Peter Van Doren: But they’re in what people produce. So the business deflator component of GDP is about all of that. And the prices of those things have been not rising as fast as things like housing and healthcare. And so, once you take that into account because the revenues, the firms that are making those things are also not rising that rapidly because they face world competition. The payments to labor in those firms have not been rising as rapidly as the things that they—as the things that those workers actually consume.
Aaron Ross Powell: Does the difference in these—and so what they end up—what we just look like if you control for one versus the other, does it change based on income? So we said that healthcare, because presumably healthcare is like whether you’re poor or rich, the amount of costs to insure you is roughly the same. So, a low‐income earner, healthcare is going to be a larger chunk of their paycheck than a high‐income person. Is there a similar thing where the kinds of goods that go into the CPI are more likely the kind of things that make up a larger portion of—so that CPI‐related inflation is going to bite the lower‐income person harder than the higher‐income?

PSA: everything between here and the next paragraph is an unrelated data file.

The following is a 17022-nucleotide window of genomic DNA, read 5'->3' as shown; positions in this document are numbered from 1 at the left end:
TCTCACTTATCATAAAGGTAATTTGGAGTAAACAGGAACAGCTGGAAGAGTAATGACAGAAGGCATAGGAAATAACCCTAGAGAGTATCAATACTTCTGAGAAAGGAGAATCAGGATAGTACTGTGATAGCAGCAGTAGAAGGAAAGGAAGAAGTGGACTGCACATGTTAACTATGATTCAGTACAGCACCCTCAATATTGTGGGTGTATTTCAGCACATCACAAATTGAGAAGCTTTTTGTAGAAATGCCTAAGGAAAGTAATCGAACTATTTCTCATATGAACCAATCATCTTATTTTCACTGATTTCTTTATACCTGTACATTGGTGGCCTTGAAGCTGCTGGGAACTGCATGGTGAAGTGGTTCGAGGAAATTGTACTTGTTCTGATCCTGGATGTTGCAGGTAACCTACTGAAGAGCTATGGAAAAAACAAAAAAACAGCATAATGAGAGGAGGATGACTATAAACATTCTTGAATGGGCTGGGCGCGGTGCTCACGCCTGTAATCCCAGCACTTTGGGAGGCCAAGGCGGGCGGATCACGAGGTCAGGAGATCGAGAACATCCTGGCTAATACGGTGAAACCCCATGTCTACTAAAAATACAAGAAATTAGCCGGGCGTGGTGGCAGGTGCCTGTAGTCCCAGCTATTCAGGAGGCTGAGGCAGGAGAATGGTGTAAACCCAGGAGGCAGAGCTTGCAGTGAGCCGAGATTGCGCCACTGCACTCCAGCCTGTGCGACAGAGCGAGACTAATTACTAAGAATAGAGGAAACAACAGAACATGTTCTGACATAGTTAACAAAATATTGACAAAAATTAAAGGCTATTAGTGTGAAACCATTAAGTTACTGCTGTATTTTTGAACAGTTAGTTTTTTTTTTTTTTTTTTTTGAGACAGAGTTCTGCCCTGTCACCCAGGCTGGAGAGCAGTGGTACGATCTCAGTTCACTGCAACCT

Peter Van Doren: First of all, these things aren’t disaggregated by where you are in the income distribution. None of these data sets are. So, the one—again remember the politics of data sets? So the one political element of inflation that is certainly discussed a lot is, “Should the elderly be treated—should elderly inflation be calculated differently than inflation for the rest of us?”
Trevor Burrus: Because they don’t buy hockey sticks.
Peter Van Doren: Well, and they buy—
Trevor Burrus: I mean, I’m being facetious, but basically, yes. Yeah.
Peter Van Doren: And they buy healthcare.
Trevor Burrus: Of course.
Peter Van Doren: And—since social security costs—social security cost of living increases are tied to the CPI, the advocates for the elderly particularly AARP argue that you should have pharmaceutical prescriptions and healthcare—
Trevor Burrus: And Matlock episodes. All included in the elderly—
Peter Van Doren: And TV land, the price of TV land.
Trevor Burrus: Not Beyonce CDs though, so Matlock—yes, Matlock. No Beyonce in the elderly CPI. That makes sense.
Peter Van Doren: But Aaron’s point is correct, which is this is—everything I’m talking about is for everybody on average, which means there are—different people will be affected differently by this depending on how close they are or not to something called the average consumer or the average business that—whose experience I’m describing. That’s correct.
Trevor Burrus: So, in that—in this third factor, the two deflators, the sort of kicker is that this means that it’s less stagnant if you include this in the wages or less stagnant than the—